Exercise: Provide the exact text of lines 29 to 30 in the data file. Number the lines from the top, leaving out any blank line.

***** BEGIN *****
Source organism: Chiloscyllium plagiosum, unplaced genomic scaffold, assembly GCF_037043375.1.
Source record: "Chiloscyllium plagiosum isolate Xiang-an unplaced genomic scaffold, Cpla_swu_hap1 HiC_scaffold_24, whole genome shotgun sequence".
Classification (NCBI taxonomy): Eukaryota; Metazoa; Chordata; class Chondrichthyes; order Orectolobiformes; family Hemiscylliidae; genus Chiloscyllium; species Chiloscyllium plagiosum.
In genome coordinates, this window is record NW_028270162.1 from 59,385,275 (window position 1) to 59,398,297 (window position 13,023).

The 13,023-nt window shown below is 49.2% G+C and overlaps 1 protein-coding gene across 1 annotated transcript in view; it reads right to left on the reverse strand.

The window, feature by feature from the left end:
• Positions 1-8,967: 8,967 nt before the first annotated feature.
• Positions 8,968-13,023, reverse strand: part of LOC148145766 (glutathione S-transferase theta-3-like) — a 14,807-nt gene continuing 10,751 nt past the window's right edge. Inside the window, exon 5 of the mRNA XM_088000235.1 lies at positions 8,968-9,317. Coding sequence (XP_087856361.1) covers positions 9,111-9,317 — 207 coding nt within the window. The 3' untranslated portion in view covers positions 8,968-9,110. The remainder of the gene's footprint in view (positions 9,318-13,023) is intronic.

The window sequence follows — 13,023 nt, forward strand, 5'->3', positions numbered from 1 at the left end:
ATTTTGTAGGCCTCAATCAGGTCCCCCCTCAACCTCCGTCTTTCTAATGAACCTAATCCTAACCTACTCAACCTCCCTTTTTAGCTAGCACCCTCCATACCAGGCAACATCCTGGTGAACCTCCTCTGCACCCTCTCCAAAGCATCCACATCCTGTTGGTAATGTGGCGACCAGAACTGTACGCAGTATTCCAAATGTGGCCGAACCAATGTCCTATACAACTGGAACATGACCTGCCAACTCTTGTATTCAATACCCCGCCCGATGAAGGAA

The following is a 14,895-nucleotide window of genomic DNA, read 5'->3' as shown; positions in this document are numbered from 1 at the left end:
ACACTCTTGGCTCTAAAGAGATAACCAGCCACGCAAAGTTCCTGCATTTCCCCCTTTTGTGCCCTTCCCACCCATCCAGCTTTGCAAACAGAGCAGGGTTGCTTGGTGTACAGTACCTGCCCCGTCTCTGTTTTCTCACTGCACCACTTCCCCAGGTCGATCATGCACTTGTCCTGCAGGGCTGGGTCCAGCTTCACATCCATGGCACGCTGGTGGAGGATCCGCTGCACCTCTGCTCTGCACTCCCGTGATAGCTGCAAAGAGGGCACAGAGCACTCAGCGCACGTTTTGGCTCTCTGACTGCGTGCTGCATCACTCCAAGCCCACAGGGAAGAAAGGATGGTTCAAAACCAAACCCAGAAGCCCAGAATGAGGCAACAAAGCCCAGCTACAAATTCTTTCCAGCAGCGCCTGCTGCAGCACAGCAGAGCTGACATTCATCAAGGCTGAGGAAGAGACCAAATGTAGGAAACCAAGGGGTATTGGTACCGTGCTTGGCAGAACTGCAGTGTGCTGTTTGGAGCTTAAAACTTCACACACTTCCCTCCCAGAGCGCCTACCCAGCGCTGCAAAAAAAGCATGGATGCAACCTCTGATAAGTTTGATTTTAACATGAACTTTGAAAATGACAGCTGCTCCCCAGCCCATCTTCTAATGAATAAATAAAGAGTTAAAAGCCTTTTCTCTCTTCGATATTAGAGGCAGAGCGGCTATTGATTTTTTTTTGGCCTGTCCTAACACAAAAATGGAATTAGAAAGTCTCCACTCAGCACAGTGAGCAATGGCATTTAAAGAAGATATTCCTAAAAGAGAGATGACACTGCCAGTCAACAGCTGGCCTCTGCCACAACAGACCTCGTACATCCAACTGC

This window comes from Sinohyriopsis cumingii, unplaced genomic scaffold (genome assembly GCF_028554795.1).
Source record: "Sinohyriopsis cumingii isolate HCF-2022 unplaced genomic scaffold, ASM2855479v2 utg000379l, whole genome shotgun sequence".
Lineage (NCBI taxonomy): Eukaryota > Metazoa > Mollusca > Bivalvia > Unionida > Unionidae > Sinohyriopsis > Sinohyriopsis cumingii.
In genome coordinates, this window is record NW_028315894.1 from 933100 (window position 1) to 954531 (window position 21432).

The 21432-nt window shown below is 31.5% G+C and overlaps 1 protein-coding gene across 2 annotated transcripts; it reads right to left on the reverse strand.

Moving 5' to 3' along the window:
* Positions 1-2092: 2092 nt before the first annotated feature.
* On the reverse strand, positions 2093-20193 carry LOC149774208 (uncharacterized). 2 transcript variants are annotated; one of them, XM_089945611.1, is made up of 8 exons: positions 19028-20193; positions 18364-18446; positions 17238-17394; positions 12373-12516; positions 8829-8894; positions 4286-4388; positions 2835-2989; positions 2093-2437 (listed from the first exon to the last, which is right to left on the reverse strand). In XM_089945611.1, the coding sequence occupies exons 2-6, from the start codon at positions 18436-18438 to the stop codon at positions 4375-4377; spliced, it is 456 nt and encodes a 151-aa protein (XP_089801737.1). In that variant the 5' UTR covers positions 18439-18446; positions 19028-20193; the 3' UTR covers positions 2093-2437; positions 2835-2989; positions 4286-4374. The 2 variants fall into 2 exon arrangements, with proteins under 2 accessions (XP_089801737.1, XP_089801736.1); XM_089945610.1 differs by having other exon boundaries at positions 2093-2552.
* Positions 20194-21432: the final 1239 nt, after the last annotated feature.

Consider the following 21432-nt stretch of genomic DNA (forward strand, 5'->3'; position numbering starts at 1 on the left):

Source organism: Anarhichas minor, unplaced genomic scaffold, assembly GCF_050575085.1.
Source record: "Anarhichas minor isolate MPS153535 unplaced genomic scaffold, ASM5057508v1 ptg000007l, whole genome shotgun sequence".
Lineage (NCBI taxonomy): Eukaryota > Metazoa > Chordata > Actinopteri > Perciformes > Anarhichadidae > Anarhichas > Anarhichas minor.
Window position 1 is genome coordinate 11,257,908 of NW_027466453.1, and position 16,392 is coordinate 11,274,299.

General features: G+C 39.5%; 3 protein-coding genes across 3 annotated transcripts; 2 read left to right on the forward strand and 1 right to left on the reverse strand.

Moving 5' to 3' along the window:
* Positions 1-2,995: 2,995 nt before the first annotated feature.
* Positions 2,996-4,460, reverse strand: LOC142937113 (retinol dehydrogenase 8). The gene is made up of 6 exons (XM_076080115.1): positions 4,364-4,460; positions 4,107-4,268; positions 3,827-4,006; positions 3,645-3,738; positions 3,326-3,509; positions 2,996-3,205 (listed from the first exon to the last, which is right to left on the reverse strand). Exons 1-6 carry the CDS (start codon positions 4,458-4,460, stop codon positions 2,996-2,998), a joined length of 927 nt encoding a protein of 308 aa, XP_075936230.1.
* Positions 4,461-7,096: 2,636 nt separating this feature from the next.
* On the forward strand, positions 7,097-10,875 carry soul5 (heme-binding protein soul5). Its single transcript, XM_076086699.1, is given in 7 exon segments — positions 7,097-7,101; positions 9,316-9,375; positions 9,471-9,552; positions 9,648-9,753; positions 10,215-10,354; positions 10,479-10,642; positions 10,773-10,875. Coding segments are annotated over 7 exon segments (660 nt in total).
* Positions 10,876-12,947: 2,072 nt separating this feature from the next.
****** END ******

* Positions 1-2,995: 2,995 nt before the first annotated feature.
* Positions 2,996-4,460, reverse strand: LOC142937113 (retinol dehydrogenase 8). The gene is made up of 6 exons (XM_076080115.1): positions 4,364-4,460; positions 4,107-4,268; positions 3,827-4,006; positions 3,645-3,738; positions 3,326-3,509; positions 2,996-3,205 (listed from the first exon to the last, which is right to left on the reverse strand). Exons 1-6 carry the CDS (start codon positions 4,458-4,460, stop codon positions 2,996-2,998), a joined length of 927 nt encoding a protein of 308 aa, XP_075936230.1.